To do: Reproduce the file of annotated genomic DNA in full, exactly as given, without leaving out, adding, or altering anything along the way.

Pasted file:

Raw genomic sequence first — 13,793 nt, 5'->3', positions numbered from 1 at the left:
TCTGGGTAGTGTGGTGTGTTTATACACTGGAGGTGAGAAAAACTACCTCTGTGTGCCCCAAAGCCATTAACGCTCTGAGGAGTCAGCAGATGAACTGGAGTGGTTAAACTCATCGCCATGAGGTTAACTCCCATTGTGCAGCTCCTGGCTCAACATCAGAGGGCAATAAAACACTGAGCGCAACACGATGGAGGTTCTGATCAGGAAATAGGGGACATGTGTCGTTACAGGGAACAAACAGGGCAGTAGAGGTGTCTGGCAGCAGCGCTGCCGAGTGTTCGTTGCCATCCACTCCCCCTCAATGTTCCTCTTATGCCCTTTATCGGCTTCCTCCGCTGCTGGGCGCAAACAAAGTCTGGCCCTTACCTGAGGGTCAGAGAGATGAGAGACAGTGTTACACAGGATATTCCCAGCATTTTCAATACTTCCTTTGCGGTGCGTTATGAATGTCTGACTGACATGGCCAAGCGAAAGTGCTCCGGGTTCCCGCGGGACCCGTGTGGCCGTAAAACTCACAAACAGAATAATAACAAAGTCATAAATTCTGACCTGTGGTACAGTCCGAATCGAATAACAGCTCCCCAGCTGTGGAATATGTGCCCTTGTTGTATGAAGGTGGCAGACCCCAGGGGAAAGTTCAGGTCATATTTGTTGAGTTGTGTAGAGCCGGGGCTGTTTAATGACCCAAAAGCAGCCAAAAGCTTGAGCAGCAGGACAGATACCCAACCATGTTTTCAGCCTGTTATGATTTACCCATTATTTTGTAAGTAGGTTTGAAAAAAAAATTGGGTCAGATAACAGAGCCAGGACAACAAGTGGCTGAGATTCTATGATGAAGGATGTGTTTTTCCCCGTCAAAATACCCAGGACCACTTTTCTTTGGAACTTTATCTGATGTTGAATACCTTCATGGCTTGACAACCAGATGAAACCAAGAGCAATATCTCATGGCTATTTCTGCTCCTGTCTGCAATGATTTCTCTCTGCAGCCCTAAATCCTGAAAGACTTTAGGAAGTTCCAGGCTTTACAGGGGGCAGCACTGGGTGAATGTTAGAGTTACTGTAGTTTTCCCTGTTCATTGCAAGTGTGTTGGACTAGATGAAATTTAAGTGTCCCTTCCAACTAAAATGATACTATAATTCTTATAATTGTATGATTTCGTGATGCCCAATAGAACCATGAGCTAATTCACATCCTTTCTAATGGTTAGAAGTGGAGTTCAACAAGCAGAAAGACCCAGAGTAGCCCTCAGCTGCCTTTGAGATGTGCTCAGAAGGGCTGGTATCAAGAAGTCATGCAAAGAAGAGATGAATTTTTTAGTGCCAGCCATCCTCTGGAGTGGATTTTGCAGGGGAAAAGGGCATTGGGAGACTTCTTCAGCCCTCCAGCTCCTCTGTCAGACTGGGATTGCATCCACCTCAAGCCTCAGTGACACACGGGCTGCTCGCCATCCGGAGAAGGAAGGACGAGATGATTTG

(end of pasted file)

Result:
Raw genomic sequence first — 13,793 nt, 5'->3', positions numbered from 1 at the left:
TCTGGGTAGTGTGGTGTGTTTATACACTGGAGGTGAGAAAAACTACCTCTGTGTGCCCCAAAGCCATTAACGCTCTGAGGAGTCAGCAGATGAACTGGAGTGGTTAAACTCATCGCCATGAGGTTAACTCCCATTGTGCAGCTCCTGGCTCAACATCAGAGGGCAATAAAACACTGAGCGCAACACGATGGAGGTTCTGATCAGGAAATAGGGGACATGTGTCGTTACAGGGAACAAACAGGGCAGTAGAGGTGTCTGGCAGCAGCGCTGCCGAGTGTTCGTTGCCATCCACTCCCCCTCAATGTTCCTCTTATGCCCTTTATCGGCTTCCTCCGCTGCTGGGCGCAAACAAAGTCTGGCCCTTACCTGAGGGTCAGAGAGATGAGAGACAGTGTTACACAGGATATTCCCAGCATTTTCAATACTTCCTTTGCGGTGCGTTATGAATGTCTGACTGACATGGCCAAGCGAAAGTGCTCCGGGTTCCCGCGGGACCCGTGTGGCCGTAAAACTCACAAACAGAATAATAACAAAGTCATAAATTCTGACCTGTGGTACAGTCCGAATCGAATAACAGCTCCCCAGCTGTGGAATATGTGCCCTTGTTGTATGAAGGTGGCAGACCCCAGGGGAAAGTTCAGGTCATATTTGTTGAGTTGTGTAGAGCCGGGGCTGTTTAATGACCCAAAAGCAGCCAAAAGCTTGAGCAGCAGGACAGATACCCAACCATGTTTTCAGCCTGTTATGATTTACCCATTATTTTGTAAGTAGGTTTGAAAAAAAAATTGGGTCAGATAACAGAGCCAGGACAACAAGTGGCTGAGATTCTATGATGAAGGATGTGTTTTTCCCCGTCAAAATACCCAGGACCACTTTTCTTTGGAACTTTATCTGATGTTGAATACCTTCATGGCTTGACAACCAGATGAAACCAAGAGCAATATCTCATGGCTATTTCTGCTCCTGTCTGCAATGATTTCTCTCTGCAGCCCTAAATCCTGAAAGACTTTAGGAAGTTCCAGGCTTTACAGGGGGCAGCACTGGGTGAATGTTAGAGTTACTGTAGTTTTCCCTGTTCATTGCAAGTGTGTTGGACTAGATGAAATTTAAGTGTCCCTTCCAACTAAAATGATACTATAATTCTTATAATTGTATGATTTCGTGATGCCCAATAGAACCATGAGCTAATTCACATCCTTTCTAATGGTTAGAAGTGGAGTTCAACAAGCAGAAAGACCCAGAGTAGCCCTCAGCTGCCTTTGAGATGTGCTCAGAAGGGCTGGTATCAAGAAGTCATGCAAAGAAGAGATGAATTTTTTAGTGCCAGCCATCCTCTGGAGTGGATTTTGCAGGGGAAAAGGGCATTGGGAGACTTCTTCAGCCCTCCAGCTCCTCTGTCAGACTGGGATTGCATCCACCTCAAGCCTCAGTGACACACGGGCTGCTCGCCATCCGGAGAAGGAAGGACGAGATGATTTG